EU eyes bloc-wide bank watchdog next year
(BRUSSELS) - EU leaders Friday agreed to bring banks under bloc-wide supervision next year, but failed to pin down an exact date -- dashing hopes of a quick move towards a full banking union.
Although loose, the 2013 timetable settled during 11 hours of talks at a Brussels summit should eventually pave the way for ailing banks to receive cash directly from Europe's bailout funds.
The decision took place in a calmer market environment Thursday, but also against a backdrop of fresh violence in Greece, the origin of the three-year crisis, where a man died during a general strike and anti-austerity protests.
The 27 European Union leaders set themselves "the objective of agreeing on the legislative framework by 1 January 2013," said a statement. Work on actually setting up the body would take place "in the course of 2013", it added.
German Chancellor Angela Merkel called the timetable "very ambitious," even as French President Francois Hollande pushed for quick implementation. She said the EU needed "quality before speed" and a watchdog "worthy of the name."
The European Commission's Jose Manuel Barroso said European Central Bank (ECB) head Mario Draghi had told leaders a "reasonable" estimate for implementation would be "less than one year but certainly more than one or two months."
"I can't give you a precise date," EU President Herman Van Rompuy conceded when pushed during an early-hours press conference. Finance ministers, next scheduled to meet on November 12, would take up the issue, he said.
Expectations that the new body could begin work from the start of the new year slipped amid discord between Europe's two powerhouses, one European official saying that even in the "fastest scenario", it would be "summer 2013."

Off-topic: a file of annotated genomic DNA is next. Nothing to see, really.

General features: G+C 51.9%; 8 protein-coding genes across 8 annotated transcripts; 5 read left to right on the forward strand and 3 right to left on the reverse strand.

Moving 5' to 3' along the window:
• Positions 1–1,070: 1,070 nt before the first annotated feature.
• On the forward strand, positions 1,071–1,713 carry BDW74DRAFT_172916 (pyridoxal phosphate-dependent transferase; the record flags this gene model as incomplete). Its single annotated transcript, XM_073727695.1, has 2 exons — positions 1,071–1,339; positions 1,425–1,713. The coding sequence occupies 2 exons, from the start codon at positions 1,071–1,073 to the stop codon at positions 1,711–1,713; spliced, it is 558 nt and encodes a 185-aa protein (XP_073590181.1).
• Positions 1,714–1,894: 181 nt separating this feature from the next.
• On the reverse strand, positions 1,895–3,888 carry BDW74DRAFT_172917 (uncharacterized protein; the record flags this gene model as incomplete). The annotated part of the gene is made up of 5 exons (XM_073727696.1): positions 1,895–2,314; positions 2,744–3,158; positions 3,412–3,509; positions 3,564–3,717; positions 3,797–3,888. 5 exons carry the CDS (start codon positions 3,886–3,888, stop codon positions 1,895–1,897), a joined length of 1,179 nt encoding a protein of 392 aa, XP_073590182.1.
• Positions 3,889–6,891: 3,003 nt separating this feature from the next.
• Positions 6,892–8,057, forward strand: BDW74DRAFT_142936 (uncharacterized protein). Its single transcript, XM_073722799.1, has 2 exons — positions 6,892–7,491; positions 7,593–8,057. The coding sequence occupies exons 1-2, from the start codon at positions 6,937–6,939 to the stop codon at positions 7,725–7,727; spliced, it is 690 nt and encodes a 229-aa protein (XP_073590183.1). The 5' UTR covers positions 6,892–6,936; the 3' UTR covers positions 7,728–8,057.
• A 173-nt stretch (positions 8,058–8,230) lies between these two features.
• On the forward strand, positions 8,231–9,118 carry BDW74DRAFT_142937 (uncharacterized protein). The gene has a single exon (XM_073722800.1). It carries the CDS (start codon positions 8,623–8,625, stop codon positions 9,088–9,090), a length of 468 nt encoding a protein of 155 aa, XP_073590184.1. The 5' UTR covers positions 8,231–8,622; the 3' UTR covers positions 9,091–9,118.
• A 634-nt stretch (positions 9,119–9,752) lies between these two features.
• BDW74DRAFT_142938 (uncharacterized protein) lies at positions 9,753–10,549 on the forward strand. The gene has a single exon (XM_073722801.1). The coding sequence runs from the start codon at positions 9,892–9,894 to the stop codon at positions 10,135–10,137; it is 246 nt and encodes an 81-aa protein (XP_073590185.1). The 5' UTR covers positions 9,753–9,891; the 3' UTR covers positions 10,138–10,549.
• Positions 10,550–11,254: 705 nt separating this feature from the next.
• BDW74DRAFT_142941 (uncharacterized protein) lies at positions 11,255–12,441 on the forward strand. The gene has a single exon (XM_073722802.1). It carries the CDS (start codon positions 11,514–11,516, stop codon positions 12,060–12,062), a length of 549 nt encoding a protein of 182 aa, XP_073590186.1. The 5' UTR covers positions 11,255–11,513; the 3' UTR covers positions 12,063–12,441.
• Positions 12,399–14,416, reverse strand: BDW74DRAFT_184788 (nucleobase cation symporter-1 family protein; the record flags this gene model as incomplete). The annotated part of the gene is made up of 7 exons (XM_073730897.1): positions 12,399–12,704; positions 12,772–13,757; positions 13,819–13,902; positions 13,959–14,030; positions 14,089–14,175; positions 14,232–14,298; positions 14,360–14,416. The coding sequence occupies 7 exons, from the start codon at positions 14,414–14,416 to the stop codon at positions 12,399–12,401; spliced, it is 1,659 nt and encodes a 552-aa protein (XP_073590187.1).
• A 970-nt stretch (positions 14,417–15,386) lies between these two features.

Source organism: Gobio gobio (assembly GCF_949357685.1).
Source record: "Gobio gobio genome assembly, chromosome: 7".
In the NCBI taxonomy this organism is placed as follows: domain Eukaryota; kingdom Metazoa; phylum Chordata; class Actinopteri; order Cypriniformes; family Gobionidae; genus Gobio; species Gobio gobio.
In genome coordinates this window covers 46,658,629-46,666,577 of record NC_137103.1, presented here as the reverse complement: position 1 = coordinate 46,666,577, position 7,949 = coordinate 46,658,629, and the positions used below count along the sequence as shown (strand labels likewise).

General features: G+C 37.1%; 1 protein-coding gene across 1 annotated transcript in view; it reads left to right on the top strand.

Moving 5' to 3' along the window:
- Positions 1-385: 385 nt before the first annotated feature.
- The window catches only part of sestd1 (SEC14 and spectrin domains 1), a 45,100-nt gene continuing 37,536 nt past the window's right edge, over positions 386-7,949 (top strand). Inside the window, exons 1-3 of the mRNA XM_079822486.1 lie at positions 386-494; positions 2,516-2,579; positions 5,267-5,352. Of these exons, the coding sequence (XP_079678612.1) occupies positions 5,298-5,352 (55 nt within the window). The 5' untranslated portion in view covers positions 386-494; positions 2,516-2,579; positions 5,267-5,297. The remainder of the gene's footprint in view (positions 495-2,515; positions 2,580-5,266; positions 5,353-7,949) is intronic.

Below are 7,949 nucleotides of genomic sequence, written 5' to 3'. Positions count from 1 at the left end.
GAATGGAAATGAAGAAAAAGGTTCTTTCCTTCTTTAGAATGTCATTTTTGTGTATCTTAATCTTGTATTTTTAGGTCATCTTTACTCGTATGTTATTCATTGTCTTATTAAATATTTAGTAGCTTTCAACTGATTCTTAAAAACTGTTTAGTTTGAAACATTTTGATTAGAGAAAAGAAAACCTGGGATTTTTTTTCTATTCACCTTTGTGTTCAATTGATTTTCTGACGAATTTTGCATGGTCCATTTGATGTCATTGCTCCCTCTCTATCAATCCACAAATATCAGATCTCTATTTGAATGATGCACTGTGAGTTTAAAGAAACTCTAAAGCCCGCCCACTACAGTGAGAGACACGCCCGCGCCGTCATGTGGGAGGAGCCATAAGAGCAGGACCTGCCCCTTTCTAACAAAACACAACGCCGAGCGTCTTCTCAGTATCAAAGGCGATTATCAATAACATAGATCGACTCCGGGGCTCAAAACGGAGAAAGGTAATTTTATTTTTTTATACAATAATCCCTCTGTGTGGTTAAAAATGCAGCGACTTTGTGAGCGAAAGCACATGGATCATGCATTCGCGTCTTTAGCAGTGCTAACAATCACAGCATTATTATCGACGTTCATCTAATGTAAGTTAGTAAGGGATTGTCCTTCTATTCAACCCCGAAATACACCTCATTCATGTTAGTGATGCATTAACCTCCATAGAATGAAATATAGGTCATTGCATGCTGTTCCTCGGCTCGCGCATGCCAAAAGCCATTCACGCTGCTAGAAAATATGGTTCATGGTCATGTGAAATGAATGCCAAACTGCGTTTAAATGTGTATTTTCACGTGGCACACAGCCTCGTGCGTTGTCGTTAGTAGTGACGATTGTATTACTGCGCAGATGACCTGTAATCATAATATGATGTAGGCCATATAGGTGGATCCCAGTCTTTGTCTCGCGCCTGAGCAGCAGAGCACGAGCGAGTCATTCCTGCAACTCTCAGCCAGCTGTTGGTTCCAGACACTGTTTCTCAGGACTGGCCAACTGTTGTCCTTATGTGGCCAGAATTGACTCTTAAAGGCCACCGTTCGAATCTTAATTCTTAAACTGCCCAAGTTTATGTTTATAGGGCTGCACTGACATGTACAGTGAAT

A French government source said the ECB would only supervise all 6,000 eurozone banks "from the beginning of 2014."
The basic idea remains that in future, struggling banks in debt-wracked countries that pose a danger to Europe's financial system could be recapitalised directly from EU bailout funds.
But a Spanish governmental source said Madrid had "assumed" for the last month -- since the German, Dutch and Finnish governments had rowed back on aspects of a provisional agreement dating from June -- "that there wasn't going to be a direct recapitalisation."
The Spanish official said the result of independent stress tests was that the recapitalisation would amount to 4.0 percent of Spain's gross domestic product, "which we can handle."
Hollande said expectations on markets of a sovereign bailout request by Spain had not come up, although he warned that "adding austerity to austerity" by imposing harsh conditions on Madrid would be counter-productive.
Germany has been pushing Madrid back for weeks, and Hollande suggested that next year's German general election lay behind proposals from Berlin to beef up the power of the European Commission to supervise individual countries' budgets.
Eurozone leaders also hailed "good progress" in Greece to carry out reforms aimed at getting its economy back on track, after the so-called 'troika' of international lenders said it hoped for a deal "within days" on resuming much-needed financial aid.
Greece's conservative-led government is in talks with the troika on an austerity package needed to unlock a loan payment of 31.5 billion euros ($41.1 billion), which has been pending since June.
Greek riot police fired tear gas at protesters on the sidelines of a large anti-austerity rally. A 65-year-old man collapsed and died from a heart attack but it was not immediately clear if his death was linked to the sporadic bursts of tear gas.
Elsewhere at the summit, EU President Herman Van Rompuy invited all 27 EU members to attend the December awarding of the Nobel Peace Prize in Oslo, adding that the hardships the bloc now faced were nothing compared to the post-war era.
Leaders were to return six hours later from 0800 GMT, to tackle relations with China and discuss hotspots Syria, Iran and Mali.
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